• Barbara Temple Lombardi, Colonial Williamsburg photographer, “Photography in the Garden.”
  • Maitreyi Roy, Pennsylvania Horticulture Society, “City Harvest: Philadelphia’s 21st Century Community Gardens and Urban Farms.”
  • Clark Taggart, Williamsburg Inn floral designer, “Seventy-five Years of Hospitality: The Beauty of Williamsburg Floral Style.”

    Garden Symposium attendees can choose from one of three optional programs:

  • Flowers and Forges. Colonial Williamsburg’s Ken Schwarz, master blacksmith, and Susan Dippre, landscape supervisor. Learn about the plants, design and maintenance of several intimate gardens, then visit Colonial Williamsburg’s reconstruction of Anderson’s Blacksmith Shop and Public Armoury. Discover how this site evolved from a small, commercial blacksmithing operation into an extensive and diverse public manufactory.
  • Garden Archaeology. Colonial Williamsburg’s Meredith Poole, staff archaeologist, and Laura Viancour, manager, landscape services. This tour focuses on the documentary and archaeological evidence discovered at the St. George Tucker and Peyton Randolph properties.
  • Wildflower Walk. Colonial Williamsburg Historic Trades gardeners Wesley Greene and Don McKelvey. This early morning walk through the Bassett Hall woods explores a relatively young forest populated with both natural and exotic species and the roles they play in forest succession.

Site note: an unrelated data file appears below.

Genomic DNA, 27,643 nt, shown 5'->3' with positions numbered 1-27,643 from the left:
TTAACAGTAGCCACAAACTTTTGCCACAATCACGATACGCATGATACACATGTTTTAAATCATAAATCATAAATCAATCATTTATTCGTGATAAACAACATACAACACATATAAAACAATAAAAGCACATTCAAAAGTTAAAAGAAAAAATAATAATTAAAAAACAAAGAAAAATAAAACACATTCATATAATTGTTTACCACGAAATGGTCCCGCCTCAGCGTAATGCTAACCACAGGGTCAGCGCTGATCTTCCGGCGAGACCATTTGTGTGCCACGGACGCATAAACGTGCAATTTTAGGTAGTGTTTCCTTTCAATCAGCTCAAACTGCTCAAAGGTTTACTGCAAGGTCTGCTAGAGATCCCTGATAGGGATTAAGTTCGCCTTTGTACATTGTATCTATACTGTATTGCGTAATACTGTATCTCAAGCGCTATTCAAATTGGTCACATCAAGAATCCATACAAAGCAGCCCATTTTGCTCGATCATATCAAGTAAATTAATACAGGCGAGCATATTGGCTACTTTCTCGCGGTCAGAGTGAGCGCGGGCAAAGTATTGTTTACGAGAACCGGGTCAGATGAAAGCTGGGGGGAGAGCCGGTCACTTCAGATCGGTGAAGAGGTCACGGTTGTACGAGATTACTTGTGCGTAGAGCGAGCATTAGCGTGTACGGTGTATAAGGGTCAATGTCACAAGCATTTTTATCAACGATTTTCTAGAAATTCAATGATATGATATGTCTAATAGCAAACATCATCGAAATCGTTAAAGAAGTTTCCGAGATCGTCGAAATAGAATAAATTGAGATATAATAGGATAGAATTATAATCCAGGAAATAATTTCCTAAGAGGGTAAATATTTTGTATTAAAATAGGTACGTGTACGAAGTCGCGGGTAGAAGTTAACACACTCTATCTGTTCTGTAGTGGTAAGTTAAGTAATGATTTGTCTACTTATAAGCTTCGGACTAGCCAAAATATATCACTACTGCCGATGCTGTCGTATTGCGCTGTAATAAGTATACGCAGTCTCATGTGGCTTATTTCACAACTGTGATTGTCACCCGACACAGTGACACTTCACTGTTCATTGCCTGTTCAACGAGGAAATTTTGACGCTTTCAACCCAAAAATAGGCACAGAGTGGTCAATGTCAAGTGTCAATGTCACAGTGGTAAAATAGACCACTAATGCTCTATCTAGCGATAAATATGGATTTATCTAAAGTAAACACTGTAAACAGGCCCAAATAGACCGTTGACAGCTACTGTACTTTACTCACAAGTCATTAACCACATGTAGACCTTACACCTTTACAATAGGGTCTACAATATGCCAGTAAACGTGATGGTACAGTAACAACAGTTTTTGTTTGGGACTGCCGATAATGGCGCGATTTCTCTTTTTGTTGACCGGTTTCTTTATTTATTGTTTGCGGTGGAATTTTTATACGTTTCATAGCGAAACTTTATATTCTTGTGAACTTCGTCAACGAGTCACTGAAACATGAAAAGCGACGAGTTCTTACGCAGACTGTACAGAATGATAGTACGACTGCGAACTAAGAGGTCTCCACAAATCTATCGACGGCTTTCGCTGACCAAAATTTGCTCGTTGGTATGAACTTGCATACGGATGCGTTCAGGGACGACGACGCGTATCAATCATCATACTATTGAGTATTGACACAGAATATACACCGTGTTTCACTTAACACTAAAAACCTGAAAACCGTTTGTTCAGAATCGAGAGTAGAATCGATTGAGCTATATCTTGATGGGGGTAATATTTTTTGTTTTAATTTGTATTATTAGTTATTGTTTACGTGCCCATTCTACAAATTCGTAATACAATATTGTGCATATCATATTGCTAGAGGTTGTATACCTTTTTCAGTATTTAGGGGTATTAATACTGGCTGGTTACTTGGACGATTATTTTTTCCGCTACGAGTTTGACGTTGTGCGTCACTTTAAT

The Colonial Williamsburg Foundation and the American Horticultural Society (AHS) are co-sponsors of the 66th annual Colonial Williamsburg Garden Symposium.

    Registration is $135 per person for Sunday only and $110 per person for Sunday only for AHS members; $110 per person for Monday only and $100 per person for Monday only for AHS members; $225 per person for both days, and $200 for both days for AHS members. Nominal fees are charged for optional tours.

    Register for the conference online at http://www.history.org/conted or call 1-800-603-0948, Monday through Friday, 8:30 a.m. – 5 p.m.

  • Advertisements

    Leave a Reply

    Fill in your details below or click an icon to log in:

    WordPress.com Logo

    You are commenting using your WordPress.com account. Log Out / Change )

    Twitter picture

    You are commenting using your Twitter account. Log Out / Change )

    Facebook photo

    You are commenting using your Facebook account. Log Out / Change )

    Google+ photo

    You are commenting using your Google+ account. Log Out / Change )

    Connecting to %s

    %d bloggers like this: